Test Drive: Digidesign Pro Tools 7


Once you’ve opened a session in Pro Tools 7, you’ll see that it doesn’t look much different than version 6 at first glance. But look around — the old neighborhood has changed.

Evidently Digidesign has been listening to its end users, at least in some areas. The improvements are most evident in the menu system, which has always been a pet peeve of mine. Previous versions of Pro Tools have evolved by sticking new functions under menus that often made little sense — for example, I’ve always hated the Display versus Windows menus. See, you used the Display menus to choose what parameters would be visible in say the Mix window, then used the Windows menu to make the Mix window actually appear in front. Perhaps it was just the poor choice of terms, or the fact that they were right next to one another, but it didn’t work for me.


Figure 3  shows the version 7 menu bar above the menu bar from version 6. As you can see, the new menu bar is much better organized based on how we all work. The Window menu is still where you make the Mix window come to the front, but the Displays menu is replaced by the View menu, which is now located on the left side (figure 4). The new Track menu is where you create, duplicate, and delete tracks, which makes far more sense than having those functions under the File menu as they were in version 6.


Please note that while most of the illustrations here are taken from a Macintosh, the Windows XP version of Pro Tools 7 looks identical. In fact, there are those who argue that Pro Tools is now more stable and substantially faster on a Windows XP machine than it is on a Mac, which amounts to a one-eighty turn from the situation a few years back. It will be interesting to see how that plays out on the new Intel-powered Macs.

The Duplicate track function now asks you to specify exactly what you want duplicated — just audio, or audio plus automation, sends, groups, etc. — as well as how many copies you want. The old Show/Hide list is now known as the Track List, and has extra options for organizing your tracks by groups, name, and so forth.

There’s more... the much-used Import Audio function used to be nearly impossible to find on the little gray bar above the right-hand Region list. Never mind the fact that that gray bar was simply labeled Audio and looked like a decorative element until you clicked on it and revealed the drop-down menus. It also made that function difficult if not impossible to script with a macro program like Quickeys, since that drop-down wasn’t part of any organized menu structure. You had to write the macro to click-and-hold at a certain point on that window, and hope for the best.


Import is now underneath the File menu where it belongs in version 7 (see figure 5). Better yet, the Import menu has submenus attached to it that among other things makes it simple to decide if you want to import audio just to the region list, or have Pro Tools automatically create an appropriate audio track and place it there.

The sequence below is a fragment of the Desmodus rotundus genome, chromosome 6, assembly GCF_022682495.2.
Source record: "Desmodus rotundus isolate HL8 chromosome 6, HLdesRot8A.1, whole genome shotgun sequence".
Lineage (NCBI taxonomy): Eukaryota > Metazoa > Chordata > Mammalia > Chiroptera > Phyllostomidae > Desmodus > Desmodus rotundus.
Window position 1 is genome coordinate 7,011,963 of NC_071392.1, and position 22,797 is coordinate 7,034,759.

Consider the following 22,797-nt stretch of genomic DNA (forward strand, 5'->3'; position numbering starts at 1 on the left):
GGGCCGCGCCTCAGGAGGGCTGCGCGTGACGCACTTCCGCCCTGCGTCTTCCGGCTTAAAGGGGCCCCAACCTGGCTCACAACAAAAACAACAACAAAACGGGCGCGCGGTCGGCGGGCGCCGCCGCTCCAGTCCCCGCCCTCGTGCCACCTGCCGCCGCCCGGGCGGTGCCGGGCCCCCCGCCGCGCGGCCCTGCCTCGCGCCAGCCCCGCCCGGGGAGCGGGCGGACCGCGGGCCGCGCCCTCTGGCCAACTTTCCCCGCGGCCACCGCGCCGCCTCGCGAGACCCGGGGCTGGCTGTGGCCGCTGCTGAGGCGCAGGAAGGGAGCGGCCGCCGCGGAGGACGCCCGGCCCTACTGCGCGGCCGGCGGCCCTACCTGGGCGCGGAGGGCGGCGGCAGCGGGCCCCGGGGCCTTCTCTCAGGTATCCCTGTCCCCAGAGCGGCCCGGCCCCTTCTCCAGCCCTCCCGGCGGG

regiongroupOne new feature that makes me happy is the ability to group audio regions, a function that exists in several other high-end editors but has been lacking here (figure 6). Located under the new Region menu, the Group command essentially turns two separate audio regions into one for purposes of moving, editing or muting, without having to use the Consolidate function that re-writes the selected regions into a whole new audio file. Of course, these regions can be ungrouped later, but meanwhile they remain as a new region in the Region list and so can be used again on a track as a grouped unit. Nice.

Gimme a big “hallelujah!” here: Pro Tools 7 supports up to 999 memory locations (that’s Markers to you), up from the previous 200. I can’t tell you how long that’s been an issue for me, particularly when marking fluffs in a four-hour VO session.

There are a lot of little things that make Pro Tools 7 a pleasure. For example, you can now resize the I/O window, which is very handy when you have multiple monitors or a large number of physical inputs and outputs. You can now drag and copy Send slot assignments to different mixer channels, in the same way you do on insert plug-ins. This makes setting up a cue mix a quick process.

You can now drag and drop audio files directly from the desktop into the Region list, a real time-saver. And when adding multiple Regions to the Edit window you can choose whether each goes on a separate track, or each is stacked in series on the same track. Finally, enabling a new option called Link Track and Edit Selection automatically selects the Track when you click on a Region within that track.

Unfortunately we didn’t get one feature that we really need, and that’s audio bins or folders that help organize regions. It’s not uncommon for me to end up with several hundred regions at the end of an intense promo with lots of edits, and all those regions end up just sitting in that loooong region list on the right. Sure, I can sort them by timestamp or alphanumerically, but what I really need to do is plop all the VO regions into a folder within the region list, and do the same with the music and with the sound effects. Maybe next time...

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